Pat Huey was One Hell of a Pilot

I met Pat in 1977 when we were both stationed at George AFB.  We became friends and then he became my flight instructor. he was one hell of a pilot.

A pilot came out to fly Pat’s F-4 Phantom II.

Pilot: “How’s the jet fly, Chief?”

Pat: “You get the speed up and then pull back on the stick.  Somebody should have mentioned that to you by now”

Dry Nebraskan humor.

Dick Rutan offered us both jobs at Mojave Airport.

We would roam the Mojave Desert with Warriors and Arrows.
Pat was working mid-shift and was trying to build his hours towards the instructor license. On Sundays, he’d pick me up and we’d go flying. Anywhere. Some where along the line he’d give me the airplane and nap. On day, I asked to teach me how to land if I had to. He did. We were , no….I was doing touch and goes on Rabbit Dry Lake. We were in a Piper Arrow. On one pass, I put it down and throttled up for the touch and go. The plane felt “loose”. Pat had retracted the landing gear on me. When I noticed, he looked over and said, “This is what we call low level in Nebraska”. I yanked the stick back and said, “This is what we call max climb in California”.

On one pass I just crested the ridge of the dry lake at an altitude of about 50 feet just as a six pack of dirt bikers crested from the other side.  I didn’t hit them but they fell like bowling pins.  Pat casually turned to me and said , “Don’t land”.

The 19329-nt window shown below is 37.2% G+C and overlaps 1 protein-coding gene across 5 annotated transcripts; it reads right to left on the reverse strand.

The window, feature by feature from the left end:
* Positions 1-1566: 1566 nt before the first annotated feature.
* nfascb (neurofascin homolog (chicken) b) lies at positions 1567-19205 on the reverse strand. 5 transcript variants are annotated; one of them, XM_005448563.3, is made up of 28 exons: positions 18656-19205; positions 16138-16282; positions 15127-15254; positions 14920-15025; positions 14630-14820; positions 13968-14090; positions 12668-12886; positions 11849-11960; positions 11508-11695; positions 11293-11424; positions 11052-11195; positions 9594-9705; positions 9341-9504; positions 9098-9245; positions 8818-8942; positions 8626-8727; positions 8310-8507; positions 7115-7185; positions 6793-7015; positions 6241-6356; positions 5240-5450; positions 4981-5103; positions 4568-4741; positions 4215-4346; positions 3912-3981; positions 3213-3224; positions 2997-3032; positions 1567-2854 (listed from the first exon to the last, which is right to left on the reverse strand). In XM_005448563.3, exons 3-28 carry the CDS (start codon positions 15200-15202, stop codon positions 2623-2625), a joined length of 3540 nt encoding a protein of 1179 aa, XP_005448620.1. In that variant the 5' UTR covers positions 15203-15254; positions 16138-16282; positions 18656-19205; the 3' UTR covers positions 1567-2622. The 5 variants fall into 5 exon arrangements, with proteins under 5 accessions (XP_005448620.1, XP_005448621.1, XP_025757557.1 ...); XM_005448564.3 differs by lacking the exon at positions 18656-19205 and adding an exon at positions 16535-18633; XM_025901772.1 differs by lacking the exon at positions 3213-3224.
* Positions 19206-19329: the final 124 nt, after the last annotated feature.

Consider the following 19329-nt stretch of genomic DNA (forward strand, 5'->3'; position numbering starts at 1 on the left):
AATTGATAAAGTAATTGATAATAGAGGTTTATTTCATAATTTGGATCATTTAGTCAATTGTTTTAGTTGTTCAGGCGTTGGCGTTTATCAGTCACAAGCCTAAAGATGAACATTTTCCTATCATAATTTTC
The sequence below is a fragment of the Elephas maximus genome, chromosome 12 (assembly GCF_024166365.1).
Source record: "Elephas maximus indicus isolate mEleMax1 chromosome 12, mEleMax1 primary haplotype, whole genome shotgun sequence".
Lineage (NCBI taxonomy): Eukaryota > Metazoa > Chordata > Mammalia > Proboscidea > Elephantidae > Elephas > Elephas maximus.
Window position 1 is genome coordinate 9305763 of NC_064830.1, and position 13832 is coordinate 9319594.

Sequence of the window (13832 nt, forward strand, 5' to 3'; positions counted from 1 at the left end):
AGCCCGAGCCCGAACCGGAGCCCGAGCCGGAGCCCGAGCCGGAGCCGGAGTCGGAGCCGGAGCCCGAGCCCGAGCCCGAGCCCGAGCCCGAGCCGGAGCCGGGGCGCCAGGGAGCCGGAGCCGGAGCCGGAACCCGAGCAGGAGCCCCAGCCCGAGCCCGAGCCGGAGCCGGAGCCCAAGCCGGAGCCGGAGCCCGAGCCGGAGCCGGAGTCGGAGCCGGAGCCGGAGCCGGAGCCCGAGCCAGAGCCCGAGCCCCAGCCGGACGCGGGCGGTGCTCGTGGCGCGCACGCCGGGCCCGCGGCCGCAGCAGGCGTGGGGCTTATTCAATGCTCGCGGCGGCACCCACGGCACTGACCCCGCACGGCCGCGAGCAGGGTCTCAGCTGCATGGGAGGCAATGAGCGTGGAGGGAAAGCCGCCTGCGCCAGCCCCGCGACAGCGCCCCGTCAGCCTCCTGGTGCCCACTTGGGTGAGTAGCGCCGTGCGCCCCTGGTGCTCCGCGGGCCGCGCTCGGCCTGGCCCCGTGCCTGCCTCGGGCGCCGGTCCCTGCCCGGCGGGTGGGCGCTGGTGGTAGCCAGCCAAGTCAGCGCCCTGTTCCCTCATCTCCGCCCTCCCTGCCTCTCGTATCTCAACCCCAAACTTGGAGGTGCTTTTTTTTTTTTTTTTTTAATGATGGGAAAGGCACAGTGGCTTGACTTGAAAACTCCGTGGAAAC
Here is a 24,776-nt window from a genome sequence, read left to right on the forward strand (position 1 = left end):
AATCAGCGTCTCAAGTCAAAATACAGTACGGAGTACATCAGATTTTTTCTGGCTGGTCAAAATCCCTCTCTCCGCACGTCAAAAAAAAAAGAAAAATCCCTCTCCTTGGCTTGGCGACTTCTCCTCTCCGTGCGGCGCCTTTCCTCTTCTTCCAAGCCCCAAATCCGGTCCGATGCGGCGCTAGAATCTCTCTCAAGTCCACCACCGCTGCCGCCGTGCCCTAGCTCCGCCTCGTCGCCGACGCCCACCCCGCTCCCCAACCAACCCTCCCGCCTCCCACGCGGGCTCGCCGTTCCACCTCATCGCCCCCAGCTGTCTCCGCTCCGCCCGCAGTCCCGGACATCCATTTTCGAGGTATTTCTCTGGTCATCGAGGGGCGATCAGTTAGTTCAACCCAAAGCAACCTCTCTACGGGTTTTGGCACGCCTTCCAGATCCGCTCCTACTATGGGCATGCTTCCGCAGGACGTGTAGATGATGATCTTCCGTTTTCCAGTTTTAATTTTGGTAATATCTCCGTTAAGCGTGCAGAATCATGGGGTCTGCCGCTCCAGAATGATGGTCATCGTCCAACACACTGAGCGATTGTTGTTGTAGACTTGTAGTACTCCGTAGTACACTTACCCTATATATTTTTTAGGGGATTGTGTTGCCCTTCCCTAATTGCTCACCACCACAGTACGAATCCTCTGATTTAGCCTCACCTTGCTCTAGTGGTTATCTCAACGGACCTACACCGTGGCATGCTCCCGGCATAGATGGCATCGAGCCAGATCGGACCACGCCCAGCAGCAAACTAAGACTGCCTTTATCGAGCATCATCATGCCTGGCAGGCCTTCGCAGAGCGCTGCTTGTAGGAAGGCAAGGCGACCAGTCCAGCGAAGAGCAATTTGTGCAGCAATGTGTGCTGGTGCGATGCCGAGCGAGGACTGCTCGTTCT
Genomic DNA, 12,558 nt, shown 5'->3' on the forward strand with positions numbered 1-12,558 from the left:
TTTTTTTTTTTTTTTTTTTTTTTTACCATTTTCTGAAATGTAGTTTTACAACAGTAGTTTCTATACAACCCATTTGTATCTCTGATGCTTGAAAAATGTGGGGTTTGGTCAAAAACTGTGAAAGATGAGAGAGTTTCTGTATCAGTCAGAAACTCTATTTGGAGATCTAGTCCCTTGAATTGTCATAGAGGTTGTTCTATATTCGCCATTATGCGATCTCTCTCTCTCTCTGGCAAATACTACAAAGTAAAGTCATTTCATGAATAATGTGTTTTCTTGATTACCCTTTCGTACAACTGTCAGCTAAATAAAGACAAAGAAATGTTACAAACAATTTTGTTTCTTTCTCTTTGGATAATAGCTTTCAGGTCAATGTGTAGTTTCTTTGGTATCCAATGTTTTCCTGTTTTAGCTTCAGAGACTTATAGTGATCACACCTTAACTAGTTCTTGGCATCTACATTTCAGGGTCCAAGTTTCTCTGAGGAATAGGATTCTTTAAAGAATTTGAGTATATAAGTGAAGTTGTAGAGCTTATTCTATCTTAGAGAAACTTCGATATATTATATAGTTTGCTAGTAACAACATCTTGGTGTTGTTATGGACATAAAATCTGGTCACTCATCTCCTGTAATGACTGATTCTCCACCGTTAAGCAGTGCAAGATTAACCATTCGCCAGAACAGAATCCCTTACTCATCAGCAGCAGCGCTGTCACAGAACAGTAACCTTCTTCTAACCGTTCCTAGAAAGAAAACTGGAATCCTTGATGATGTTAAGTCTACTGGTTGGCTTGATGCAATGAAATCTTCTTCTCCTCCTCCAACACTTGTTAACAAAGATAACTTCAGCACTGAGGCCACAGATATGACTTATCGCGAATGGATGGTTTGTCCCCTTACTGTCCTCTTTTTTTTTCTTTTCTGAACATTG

That’s me in the left seat with Pat in the right.

Pat got his instructor’s license and much more.  He wound up becoming an airline pilot.  He also served in the Air Force Reserve as Loadmaster.  On one trip they were hauling some General around in a C-141.  Tsgt Huey took the controls while the flight crew went potty and grabbed something to eat.  That’s when the General popped his head into the cockpit to find an enlisted guy flying the aircraft, alone.  He quietly brought this odd fact up with aircraft commander.  Munching a sandwich the Major said,

“Relax General.  Pat has more flying hours  than you, me and Larry combined,”

Back then I was an expert on identifying military aircraft from any era. Pat patiently taught me about civilian aircraft.  The difference between a Warrior and an Arrow.  The difference between a 707 and a DC-9.

Pat flew the B-29 “Fifi”

How cool is that.  He offered me a free ride if Fifi ever came to Vegas. Maybe at shot at the controls.  Knowing Pat, I wasn’t sure if he was joking or not.

Then Pat died suddenly of a heart attack.

I miss my dear friend.  We had just connected after a couple decades of being out of touch when he died.  I miss him and yes, this is a homage to the best pilot I have ever known.